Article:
The composition of the resultants was determined by the inductively coupled plasma-atomic mass spectrometer. First, the sample was solubilized by a certain amount of concentrated nitric acid. Then, the content of the iron, nickel, lead, and boron in the sample solution was measured by a Thermo X-2 ICP-MS instrument. The thermal properties of the resultant were examined by a TA Q500 thermogravimetric analyzer at a heating rate of 20 K min−1, and the TG-DTA curves of the resultant were shown in Figure 1. The powder X-ray diffraction (XRD) patterns of the resultants were recorded by a /max-II X-ray diffractometer, Cu radiation ( nm), and Ni filter, and scanning rate was 8° (2) min−1 at room temperature. The powder X-ray diffraction data of the resultants were collected in the diffraction angle ranges of 3°–80° in Figure 2. The morphology and the particle sizes of the resultant were studied by a Tecnai G20 (FEI) transmission electron microscopy at 300 kV. For TEM observation, the samples were dispersed in ethanol by ultrasonic treatment and dropped on carbon-copper grids. The TEM images of the resultant were given in Figure 3. The soft magnetic properties of the resultants were investigated by a BKT-4500Z vibrating sample magnetometer.
3. Results and Discussion
The chemical composition and the percentage content of the resultants are listed in Table 1. The results of the ICP analysis indicate that the percentage content of iron, nickel, lead, and boron in the resultant 2 is 9.66%, 26.45%, 46.50%, and 0.31%, respectively. The total content of the metals and boron of resultant 2 is about 82.92%. As the PVP was added, the total percentage content of the metals and boron is not equal to 100%. Therefore, the other elements (17.08%) in the resultant most possibly come from the PVP, and the conjecture is demonstrated in the result of TG-DSC analysis. In addition, several compositions of the alloy nanoparticles have been gained by adding a different ratio of KBH4 in the experimental process. Increasing the addition of potassium borohydride, from Table 1, the percentage content of iron and nickel in the resultant is increased. This indicates that the mole ratio of potassium borohydride to the metal salts has an obvious effect on the composition of the resultant.
The TG-DTA curves of resultant 2 in air from room temperature to 1023 K are shown in Figure 1. There is an obvious weight loss process in the TG curve below 650 K. Because the resultant contains iron, nickel, lead, boron, and PVP, so the lost component must come from the oxidation and decomposition of PVP. The total percentage weight loss is 17.81%, and it fits right in with the data (17.08%) of the ICP determination. The weight of the residue is constant at 650 K. There are multiple weak exothermic peaks in the DTA curve from 650 to 1023 K, which are caused by the crystallization of the resultant in heating process. The results of the ICP and thermal analysis indicate that the resultant is not oxidized. In fact, the fresh metal alloy particles can be oxidized very easily by the oxygen in the air . In this case, the particles can be cladded by PVP to insulate oxygen from air.
By now, there is no literature that reported the preparation of the high lead multicomponent amorphous alloys. We observe that the sharp peaks and diffuse peak exist in the X-ray powder diffraction patterns in Figure 2. This indicates that the resultants are mainly consisted of nanoamorphous phase and a minute amount of nanocrystalline phase . The probable reason is that the reactions are very quickly carried out at room temperature, and the generated particles cannot accomplish the conversion from amorphous state to crystalline state. At the same time, the self-diffusion of lead and the incompatibility alloy formed easily of lead and other metals may be the main reason . Combined with the TEM images of resultant 2, two different crystal states have been found in Figure 3. In addition to a large amount of spheroidal particles, some linear products are scattered in the resultant. This may explain the existence of sharp peaks and diffuse peak in the XRD patterns. A statistical analysis of the TEM images shows that the resultant is mainly formed from ultrafine, and spherical nanoparticles and a small amount of nanowires are interspersed among them. The average particle size of the spherical nanoparticles is measured from the TEM images and estimated to be of diameter 25 nm. A layer of film can be observed in Figure 3, that is the PVP which is coated on the surface of the nanoparticles, and it is the probable reason that the fresh metal alloy nanoparticles have not been oxidized easily.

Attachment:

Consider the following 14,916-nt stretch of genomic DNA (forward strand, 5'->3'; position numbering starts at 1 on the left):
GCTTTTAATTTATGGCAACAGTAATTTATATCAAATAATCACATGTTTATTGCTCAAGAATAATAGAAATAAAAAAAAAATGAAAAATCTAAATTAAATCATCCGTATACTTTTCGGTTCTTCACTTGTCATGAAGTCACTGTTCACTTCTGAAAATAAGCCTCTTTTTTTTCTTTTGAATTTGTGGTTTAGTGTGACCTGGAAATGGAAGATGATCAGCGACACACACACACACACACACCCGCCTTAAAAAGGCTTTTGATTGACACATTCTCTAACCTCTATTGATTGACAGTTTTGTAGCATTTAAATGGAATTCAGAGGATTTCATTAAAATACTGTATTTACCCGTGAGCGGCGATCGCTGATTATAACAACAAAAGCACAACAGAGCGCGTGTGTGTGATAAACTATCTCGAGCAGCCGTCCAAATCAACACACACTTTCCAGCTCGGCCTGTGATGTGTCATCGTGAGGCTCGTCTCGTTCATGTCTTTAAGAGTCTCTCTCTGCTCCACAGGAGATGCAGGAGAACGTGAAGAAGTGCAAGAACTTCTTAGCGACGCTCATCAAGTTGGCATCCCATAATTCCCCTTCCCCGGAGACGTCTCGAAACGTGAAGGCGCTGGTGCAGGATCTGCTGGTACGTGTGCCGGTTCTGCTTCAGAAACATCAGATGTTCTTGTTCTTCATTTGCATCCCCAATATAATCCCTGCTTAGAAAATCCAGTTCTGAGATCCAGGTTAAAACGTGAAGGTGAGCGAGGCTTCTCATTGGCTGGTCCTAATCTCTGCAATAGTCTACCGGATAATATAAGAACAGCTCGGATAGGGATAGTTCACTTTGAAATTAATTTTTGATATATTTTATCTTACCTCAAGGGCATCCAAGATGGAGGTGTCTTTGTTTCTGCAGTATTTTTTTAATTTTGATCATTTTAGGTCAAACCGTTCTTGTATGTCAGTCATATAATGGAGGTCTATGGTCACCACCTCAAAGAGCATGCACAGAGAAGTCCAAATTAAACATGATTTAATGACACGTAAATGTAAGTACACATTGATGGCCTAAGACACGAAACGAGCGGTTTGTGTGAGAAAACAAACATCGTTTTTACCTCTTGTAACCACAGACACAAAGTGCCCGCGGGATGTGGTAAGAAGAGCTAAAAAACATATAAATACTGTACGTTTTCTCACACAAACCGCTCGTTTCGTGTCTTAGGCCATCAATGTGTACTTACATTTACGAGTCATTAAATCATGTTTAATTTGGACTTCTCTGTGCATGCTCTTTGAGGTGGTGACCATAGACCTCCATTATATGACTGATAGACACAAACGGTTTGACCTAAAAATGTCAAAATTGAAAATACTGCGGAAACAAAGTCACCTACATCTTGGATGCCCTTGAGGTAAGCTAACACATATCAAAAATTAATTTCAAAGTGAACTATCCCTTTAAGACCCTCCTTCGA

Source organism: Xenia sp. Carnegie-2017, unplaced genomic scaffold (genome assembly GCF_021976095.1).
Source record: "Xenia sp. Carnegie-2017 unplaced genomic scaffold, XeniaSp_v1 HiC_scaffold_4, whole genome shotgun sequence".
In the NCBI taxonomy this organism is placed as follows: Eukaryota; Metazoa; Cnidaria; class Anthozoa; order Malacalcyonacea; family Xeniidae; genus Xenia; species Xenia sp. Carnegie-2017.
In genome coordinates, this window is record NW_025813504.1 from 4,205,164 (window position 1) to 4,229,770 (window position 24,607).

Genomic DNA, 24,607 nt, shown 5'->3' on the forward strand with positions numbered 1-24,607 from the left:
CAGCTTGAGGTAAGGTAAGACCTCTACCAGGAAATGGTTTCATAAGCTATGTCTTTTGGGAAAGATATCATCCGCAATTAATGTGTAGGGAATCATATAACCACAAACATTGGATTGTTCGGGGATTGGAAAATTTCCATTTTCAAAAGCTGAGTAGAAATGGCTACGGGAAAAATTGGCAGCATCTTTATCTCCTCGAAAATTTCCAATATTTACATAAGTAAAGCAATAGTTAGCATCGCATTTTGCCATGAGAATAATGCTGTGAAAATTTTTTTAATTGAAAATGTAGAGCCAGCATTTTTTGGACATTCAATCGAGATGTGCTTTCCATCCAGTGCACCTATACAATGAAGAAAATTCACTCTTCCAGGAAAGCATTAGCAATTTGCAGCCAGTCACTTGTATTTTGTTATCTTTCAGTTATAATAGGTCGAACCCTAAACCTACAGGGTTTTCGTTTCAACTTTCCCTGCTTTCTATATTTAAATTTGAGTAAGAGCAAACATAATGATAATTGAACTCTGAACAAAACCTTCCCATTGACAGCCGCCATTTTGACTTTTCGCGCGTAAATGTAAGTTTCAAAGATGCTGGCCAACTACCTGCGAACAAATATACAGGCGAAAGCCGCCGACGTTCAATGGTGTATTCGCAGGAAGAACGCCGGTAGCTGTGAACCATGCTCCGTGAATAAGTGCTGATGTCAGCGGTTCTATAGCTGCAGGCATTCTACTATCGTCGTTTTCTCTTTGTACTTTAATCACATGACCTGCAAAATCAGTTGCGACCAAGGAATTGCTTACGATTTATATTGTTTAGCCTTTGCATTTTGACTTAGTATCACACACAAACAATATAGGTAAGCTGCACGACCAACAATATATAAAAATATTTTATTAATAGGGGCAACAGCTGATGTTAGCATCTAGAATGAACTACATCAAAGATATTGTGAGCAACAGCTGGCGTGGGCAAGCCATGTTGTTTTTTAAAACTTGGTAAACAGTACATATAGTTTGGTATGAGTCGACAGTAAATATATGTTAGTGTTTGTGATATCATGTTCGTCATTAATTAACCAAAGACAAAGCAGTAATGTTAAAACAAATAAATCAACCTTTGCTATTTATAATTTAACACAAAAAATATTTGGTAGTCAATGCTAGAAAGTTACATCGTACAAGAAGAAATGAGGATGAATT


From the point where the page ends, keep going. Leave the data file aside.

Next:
Figure 4(a) illustrates the hysteresis loops of resultants 1, 2, and 3, respectively. The data of saturation magnetization, coercivity, and remanent magnetization for resultants 1, 2, and 3 is listed in Table 2. It can be seen that the increase in the metallic relative content in resultants causes significant enhancement of the saturation magnetic polarization (Ms) from 9.01 emu g−1 for 1 to 21.22 emu g−1 for 3; namely, it is increased with reducing agent addition.The determined data of the coercive force (Hc) for 1, 2, and 3 is similar and is, respectively, 65.85, 77.85, and 54.17 Oe which are graphically illustrated in the corresponding Figure 4(b). The long and narrow hysteresis loops indicate that the resultants have low coercive force and remanent magnetization. Therefore, the resultants have superior soft magnetic property.